For more information, please click here

Contacts:
Media Contacts
Jennifer Marcus
310-267-4839


Mike Rodewald
310-267-5883

Copyright © California NanoSystems Institute at UCLA

If you have a comment, please Contact us.

Issuers of news releases, not 7th Wave, Inc. or Nanotechnology Now, are solely responsible for the accuracy of the content.

Bookmark:
Delicious Digg Newsvine Google Yahoo Reddit Magnoliacom Furl Facebook

Related News Press

News and information

New research project supports internationalisation in nano-research: Launch of new “Baltic Sea Network” November 22nd, 2014

3rd Iran-Proposed Nano Standard Approved by International Standard Organization November 22nd, 2014

NMTI announces breakthrough solutions for HAMR nanoantenna for next-generation ultra-high density magnetic storage November 21st, 2014

Canatu Launches CNB In-Mold Film for Transparent Touch on 3D Surfaces –in Cars, Household Appliances, Wearables, Portables November 20th, 2014

Possible Futures

A novel method for identifying the body’s ‘noisiest’ networks November 19th, 2014

Researchers discern the shapes of high-order Brownian motions November 17th, 2014

VDMA Electronics Production Equipment: Growth track for 2014 and 2015 confirmed: Business climate survey shows robust industry sector November 14th, 2014

Open Materials Development Will Be Key for HP's Success in 3D Printing: HP can make a big splash in 3D printing, but it needs to shore up technology claims and avoid the temptation of the razor/razor blade business model in order to flourish November 11th, 2014

Academic/Education

SUNY Poly Student Awarded Fellowship with the U.S. Department of Energy's Postgraduate Research Program: Ph.D. Candidate Accepts Postmaster's Appointment To Conduct Research At Albany NanoTech Complex November 13th, 2014

SUNY Polytechnic Institute Hosts Massive Crowd of More Than 3,000 People Who Attended Community Day Activities Across New York State: CNSE’s ‘NANOvember’ kickoff event highlights New York State’s growing high-tech sector with open house events in Albany, Utica, and Rochester November 3rd, 2014

SUNY Polytechnic Institute Invites the Public to Attend its Popular Statewide 'NANOvember' Series of Outreach and Educational Events October 23rd, 2014

First Canada Excellence Research Chair gets $10 million from the federal government for oilsands research at the University of Calgary: Federal government announces prestigious research chair to study improving oil production efficiency October 19th, 2014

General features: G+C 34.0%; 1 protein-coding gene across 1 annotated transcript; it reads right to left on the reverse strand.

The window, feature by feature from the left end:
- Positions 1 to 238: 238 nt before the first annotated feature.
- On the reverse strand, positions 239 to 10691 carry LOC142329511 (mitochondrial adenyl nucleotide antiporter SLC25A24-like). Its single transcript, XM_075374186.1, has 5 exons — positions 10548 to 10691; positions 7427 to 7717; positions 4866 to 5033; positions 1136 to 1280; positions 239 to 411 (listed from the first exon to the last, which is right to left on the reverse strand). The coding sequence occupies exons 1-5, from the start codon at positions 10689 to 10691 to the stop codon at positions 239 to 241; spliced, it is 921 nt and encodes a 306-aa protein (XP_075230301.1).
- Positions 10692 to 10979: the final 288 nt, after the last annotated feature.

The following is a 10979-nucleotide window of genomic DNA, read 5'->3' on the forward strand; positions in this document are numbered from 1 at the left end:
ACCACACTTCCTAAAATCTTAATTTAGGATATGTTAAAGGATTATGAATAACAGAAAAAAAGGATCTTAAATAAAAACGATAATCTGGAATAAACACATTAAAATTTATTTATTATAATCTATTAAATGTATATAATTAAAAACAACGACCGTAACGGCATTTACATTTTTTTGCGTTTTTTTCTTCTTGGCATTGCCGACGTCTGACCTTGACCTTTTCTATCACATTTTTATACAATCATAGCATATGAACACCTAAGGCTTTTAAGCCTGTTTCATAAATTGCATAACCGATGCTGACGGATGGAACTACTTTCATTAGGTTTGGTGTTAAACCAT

Self Assembly

Live Images from the Nano-cosmos: Researchers watch layers of football molecules grow November 5th, 2014

Outsmarting Thermodynamics in Self-assembly of Nanostructures: Berkeley Lab reports method for symmetry-breaking in feedback-driven self-assembly of optical metamaterials November 4th, 2014

NYU Researchers Break Nano Barrier to Engineer the First Protein Microfiber October 23rd, 2014

NIST offers electronics industry 2 ways to snoop on self-organizing molecules October 22nd, 2014

Nanomedicine

New research project supports internationalisation in nano-research: Launch of new “Baltic Sea Network” November 22nd, 2014

Quantum mechanical calculations reveal the hidden states of enzyme active sites November 20th, 2014

Silver Nanoparticles Produced in Iran from Forest Plants Extract November 20th, 2014

Tokyo Institute of Technology research: Protein-engineered cages aid studies of cell functions November 19th, 2014

Discoveries

NMTI announces breakthrough solutions for HAMR nanoantenna for next-generation ultra-high density magnetic storage November 21st, 2014

UO-industry collaboration points to improved nanomaterials: University of Oregon microscope puts spotlight on the surface structure of quantum dots for designing new solar devices November 20th, 2014

Silver Nanoparticles Produced in Iran from Forest Plants Extract November 20th, 2014

Nano Sorbents Able to Remove Pollutions Caused by Oil Derivatives November 20th, 2014

Announcements

New research project supports internationalisation in nano-research: Launch of new “Baltic Sea Network” November 22nd, 2014

3rd Iran-Proposed Nano Standard Approved by International Standard Organization November 22nd, 2014

NMTI announces breakthrough solutions for HAMR nanoantenna for next-generation ultra-high density magnetic storage November 21st, 2014

Nano Sorbents Able to Remove Pollutions Caused by Oil Derivatives November 20th, 2014

Nanobiotechnology

Quantum mechanical calculations reveal the hidden states of enzyme active sites November 20th, 2014

Tokyo Institute of Technology research: Protein-engineered cages aid studies of cell functions November 19th, 2014

A novel method for identifying the body’s ‘noisiest’ networks November 19th, 2014

Implementation of DNA Chains in Designing Nanospin Pieces November 9th, 2014

Research partnerships

New research project supports internationalisation in nano-research: Launch of new “Baltic Sea Network” November 22nd, 2014

Quantum mechanical calculations reveal the hidden states of enzyme active sites November 20th, 2014

UO-industry collaboration points to improved nanomaterials: University of Oregon microscope puts spotlight on the surface structure of quantum dots for designing new solar devices November 20th, 2014

NRL Scientists Discover Novel Metamaterial Properties within Hexagonal Boron Nitride November 20th, 2014

NanoNews-Digest
The latest news from around the world, FREE




  Premium Products
NanoNews-Custom
Only the news you want to read!
 Learn More
NanoTech-Transfer
University Technology Transfer & Patents
 Learn More
NanoStrategies
Full-service, expert consulting
 Learn More












ASP
Nanotechnology Now Featured Books




NNN

The Hunger Project







© Copyright 1999-2014 7th Wave, Inc. All Rights Reserved PRIVACY POLICY :: CONTACT US :: STATS :: SITE MAP :: ADVERTISE